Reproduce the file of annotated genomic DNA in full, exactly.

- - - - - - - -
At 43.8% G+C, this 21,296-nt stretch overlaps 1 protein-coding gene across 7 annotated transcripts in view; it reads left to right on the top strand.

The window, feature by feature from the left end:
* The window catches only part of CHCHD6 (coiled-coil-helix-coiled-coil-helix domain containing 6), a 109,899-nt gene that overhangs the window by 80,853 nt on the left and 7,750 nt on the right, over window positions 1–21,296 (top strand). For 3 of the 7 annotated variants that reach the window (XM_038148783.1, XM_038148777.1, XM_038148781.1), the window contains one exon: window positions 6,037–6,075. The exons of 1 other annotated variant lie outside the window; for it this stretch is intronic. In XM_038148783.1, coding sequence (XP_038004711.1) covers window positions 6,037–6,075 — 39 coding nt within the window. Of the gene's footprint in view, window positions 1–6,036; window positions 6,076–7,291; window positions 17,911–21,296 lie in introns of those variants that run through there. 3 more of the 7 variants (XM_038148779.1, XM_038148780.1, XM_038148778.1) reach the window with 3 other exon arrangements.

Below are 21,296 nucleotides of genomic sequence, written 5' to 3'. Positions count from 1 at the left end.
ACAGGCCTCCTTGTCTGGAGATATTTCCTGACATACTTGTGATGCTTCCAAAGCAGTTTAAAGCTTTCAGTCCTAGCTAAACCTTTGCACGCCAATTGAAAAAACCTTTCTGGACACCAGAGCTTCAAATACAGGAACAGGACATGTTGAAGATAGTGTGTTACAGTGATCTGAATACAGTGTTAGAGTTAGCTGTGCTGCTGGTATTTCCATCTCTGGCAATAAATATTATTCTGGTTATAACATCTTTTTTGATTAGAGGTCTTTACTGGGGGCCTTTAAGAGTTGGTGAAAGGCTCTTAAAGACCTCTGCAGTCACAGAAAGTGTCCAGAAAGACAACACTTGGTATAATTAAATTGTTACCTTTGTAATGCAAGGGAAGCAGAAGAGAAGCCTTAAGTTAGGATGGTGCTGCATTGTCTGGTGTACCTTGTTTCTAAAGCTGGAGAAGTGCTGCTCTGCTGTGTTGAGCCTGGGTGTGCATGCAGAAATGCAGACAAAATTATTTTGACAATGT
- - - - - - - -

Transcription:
At 43.8% G+C, this 21,296-nt stretch overlaps 1 protein-coding gene across 7 annotated transcripts in view; it reads left to right on the top strand.

The window, feature by feature from the left end:
* The window catches only part of CHCHD6 (coiled-coil-helix-coiled-coil-helix domain containing 6), a 109,899-nt gene that overhangs the window by 80,853 nt on the left and 7,750 nt on the right, over window positions 1–21,296 (top strand). For 3 of the 7 annotated variants that reach the window (XM_038148783.1, XM_038148777.1, XM_038148781.1), the window contains one exon: window positions 6,037–6,075. The exons of 1 other annotated variant lie outside the window; for it this stretch is intronic. In XM_038148783.1, coding sequence (XP_038004711.1) covers window positions 6,037–6,075 — 39 coding nt within the window. Of the gene's footprint in view, window positions 1–6,036; window positions 6,076–7,291; window positions 17,911–21,296 lie in introns of those variants that run through there. 3 more of the 7 variants (XM_038148779.1, XM_038148780.1, XM_038148778.1) reach the window with 3 other exon arrangements.

Below are 21,296 nucleotides of genomic sequence, written 5' to 3'. Positions count from 1 at the left end.
ACAGGCCTCCTTGTCTGGAGATATTTCCTGACATACTTGTGATGCTTCCAAAGCAGTTTAAAGCTTTCAGTCCTAGCTAAACCTTTGCACGCCAATTGAAAAAACCTTTCTGGACACCAGAGCTTCAAATACAGGAACAGGACATGTTGAAGATAGTGTGTTACAGTGATCTGAATACAGTGTTAGAGTTAGCTGTGCTGCTGGTATTTCCATCTCTGGCAATAAATATTATTCTGGTTATAACATCTTTTTTGATTAGAGGTCTTTACTGGGGGCCTTTAAGAGTTGGTGAAAGGCTCTTAAAGACCTCTGCAGTCACAGAAAGTGTCCAGAAAGACAACACTTGGTATAATTAAATTGTTACCTTTGTAATGCAAGGGAAGCAGAAGAGAAGCCTTAAGTTAGGATGGTGCTGCATTGTCTGGTGTACCTTGTTTCTAAAGCTGGAGAAGTGCTGCTCTGCTGTGTTGAGCCTGGGTGTGCATGCAGAAATGCAGACAAAATTATTTTGACAATGT